Cut To The Race Podcast

Conspiracy: Has a sponsor been holding Carlos Sainz Jr. back?

Sponsorship is meant to help, not hinder, the careers of young drivers, but things aren’t always that simple in professional motorsport.

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January is conspiracy theory season here at FormulaNerds. So, to mark the occasion, I wanted to share with you a theory that is so cynical, it just might be true.

We all love a conspiracy, right? Who doesn’t? I want you to point them out to me – I just wanna talk.

(It’s been a year since our F1’s Biggest Conspiracy Theories podcast episode – which you can catch here. Part II is out on Sunday 23rd January, so be sure not to miss it. We publish all Cut To The Race podcast episodes to Spotify, Apple Podcasts, Google Podcasts, and Deezer, amongst others.)

Of course, there are those who love conspiracies because they’ve drunk the Kool-Aid, and there are those who love them because well, “they’re a bit ridiculous, right?” The theories, that is.

Truth be told, when I first heard this theory, I laughed off, but then I gave it some thought and decided to dig a little deeper…

(Credit where credit’s due – so a shoutout to my friend Sam for bringing this to my attention.)

The theory

The theory goes like this: Carlos Sainz Jr., who is backed by Hijos de Rivera Brewery, in Spain, doesn’t get much television coverage during races because Heineken, who sponsor Formula One, don’t like it.

Carlos Sainz Jr. during the 2021 Spanish Grand Prix, with Heineken sponsorship in the background

Image Credit: Bryn Lennon via Getty Images

It’s important to note that Hijos de Rivera Brewery’s main brand is Estrella Galicia, a lager. Their 0% alcohol version is often adorned on Sainz’s clothing, helmet, and car.

Heineken are a considerably bigger company, so should they pick on someone their own size? But you don’t grow a successful brand by being nice.

Could there be some corporate sabotage at play? It would hardly be the most controversial sponsorship-related conspiracy in modern F1.

The skinny 

We know that the Estrella Galicia brand has sponsored Carlos for a number of years now. The company’s logo has been seen on Sainz’s race suit since he entered F1. It also featured prominently on the Renault and McLaren cars during his time with both teams.

Sainz & Leclerc
It was thought that his relationship with the brewery would end when he joined Ferrari, but here are Charles Leclerc and Carlos Sainz Jr. posing with the Estrella Galicia logo in view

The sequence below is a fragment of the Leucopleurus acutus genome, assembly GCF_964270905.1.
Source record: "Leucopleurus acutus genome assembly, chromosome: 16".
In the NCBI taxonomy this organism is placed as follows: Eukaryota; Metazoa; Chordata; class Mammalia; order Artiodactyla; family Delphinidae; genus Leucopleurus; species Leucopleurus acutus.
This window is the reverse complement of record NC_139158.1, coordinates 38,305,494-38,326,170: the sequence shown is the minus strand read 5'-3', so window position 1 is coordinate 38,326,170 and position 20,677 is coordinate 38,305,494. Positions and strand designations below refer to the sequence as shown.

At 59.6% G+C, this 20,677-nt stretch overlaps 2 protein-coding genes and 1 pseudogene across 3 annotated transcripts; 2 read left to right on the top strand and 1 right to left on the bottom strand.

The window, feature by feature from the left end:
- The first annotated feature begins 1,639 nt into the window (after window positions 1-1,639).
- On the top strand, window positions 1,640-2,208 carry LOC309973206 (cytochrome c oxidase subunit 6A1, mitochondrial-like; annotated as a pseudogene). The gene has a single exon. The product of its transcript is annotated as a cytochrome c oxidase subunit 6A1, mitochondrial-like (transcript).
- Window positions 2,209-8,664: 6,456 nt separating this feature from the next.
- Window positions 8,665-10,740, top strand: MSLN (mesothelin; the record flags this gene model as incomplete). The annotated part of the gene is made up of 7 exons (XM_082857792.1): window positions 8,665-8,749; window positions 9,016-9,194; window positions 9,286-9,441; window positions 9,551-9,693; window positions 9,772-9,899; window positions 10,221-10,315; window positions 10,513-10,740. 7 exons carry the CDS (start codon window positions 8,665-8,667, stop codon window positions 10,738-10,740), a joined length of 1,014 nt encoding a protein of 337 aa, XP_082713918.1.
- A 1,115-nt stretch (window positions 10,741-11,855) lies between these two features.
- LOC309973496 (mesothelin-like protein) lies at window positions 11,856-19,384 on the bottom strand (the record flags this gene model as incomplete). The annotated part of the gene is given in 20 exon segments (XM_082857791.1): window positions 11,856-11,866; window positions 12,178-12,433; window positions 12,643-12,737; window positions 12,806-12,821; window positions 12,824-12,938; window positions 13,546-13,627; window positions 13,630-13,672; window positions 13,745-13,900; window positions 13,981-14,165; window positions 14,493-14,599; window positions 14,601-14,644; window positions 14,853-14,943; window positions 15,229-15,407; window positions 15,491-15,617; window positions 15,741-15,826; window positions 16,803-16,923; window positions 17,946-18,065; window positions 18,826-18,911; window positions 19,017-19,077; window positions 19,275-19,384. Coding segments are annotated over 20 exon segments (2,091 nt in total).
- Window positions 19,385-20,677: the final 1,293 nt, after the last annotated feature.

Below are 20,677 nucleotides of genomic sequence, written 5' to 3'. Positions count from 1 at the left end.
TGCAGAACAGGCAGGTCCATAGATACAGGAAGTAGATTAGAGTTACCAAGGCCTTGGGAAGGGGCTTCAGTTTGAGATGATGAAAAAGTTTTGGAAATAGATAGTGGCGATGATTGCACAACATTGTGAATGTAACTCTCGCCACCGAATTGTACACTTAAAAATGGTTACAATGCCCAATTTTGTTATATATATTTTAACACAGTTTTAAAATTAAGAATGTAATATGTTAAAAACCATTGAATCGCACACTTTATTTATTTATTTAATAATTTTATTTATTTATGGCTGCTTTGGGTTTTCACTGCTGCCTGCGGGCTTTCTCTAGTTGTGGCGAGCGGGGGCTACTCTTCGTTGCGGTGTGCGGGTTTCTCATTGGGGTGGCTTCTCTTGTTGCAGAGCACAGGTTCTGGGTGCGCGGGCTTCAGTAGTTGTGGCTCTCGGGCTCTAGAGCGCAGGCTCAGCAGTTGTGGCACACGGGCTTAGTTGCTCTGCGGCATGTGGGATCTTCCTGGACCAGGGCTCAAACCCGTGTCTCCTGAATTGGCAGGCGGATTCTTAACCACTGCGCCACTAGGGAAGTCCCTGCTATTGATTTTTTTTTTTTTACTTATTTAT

Image Credit: @velocidad32 on Twitter

We also know that Heineken has been a title sponsor and the official beer of F1 since 2016 – the season after Sainz joined the sport.

Does the theory have legs?

Well, funnily enough, it just might.

It has long been thought by many in F1 that Carlos receives less screen time than his peers. Whether it’s still the case now, I don’t know. I couldn’t obtain any stats on driver-by-driver TV coverage. But it certainly was a thing.

In fact, back in 2019, when Sainz was racing for McLaren, it was confirmed that the team had held “several talks” with F1 about the problem. It was pointed out that his car was on the television for a mere 15 seconds during the 2019 Belgian Grand Prix.

Sainz even said, “I cannot get into it, but I know that the team and the sponsors are not happy with the situation.”


What do I think?

Ultimately, we’ll never know. But it’s a fun theory.

I’ve always put Sainz’s lack of airtime down to him being a solid, if not spectacular, driver. His career has been built on chipping away and surpassing often lower-than-fair expectations.

Then again, are expectations low because we never actually get to see him race? Did it take Carlos so long to be valued because of a shady by-product from his Estrella Galicia connection?

Remember, this is a man who beat the highly touted Charles Leclerc in his first season at Ferrari. Sainz is no slouch.

And whilst it’s true that the top teams receive the wealth of television exposure – and Carlos hasn’t always driven for top teams – it doesn’t explain why this wasn’t an issue for his teammate, Lando Norris, in 2019. The Estrella Galicia-Heineken theory could explain it…

On the F1’s Biggest Conspiracy Theories podcast episodes, we like to rate the theories out of 10. I’d give this a respectable 8/10. It’s not outrageous, and there is some logic to it. It’s cynical yes, but corporate greed has been known to do worse.

Do you think this theory has legs, or do you think I’ve eaten too much Moon cheese? Let me know what you’d rate it out of 10, and why, in the comments.

Featured Image Credit: @FormulaTurkiye on Twitter

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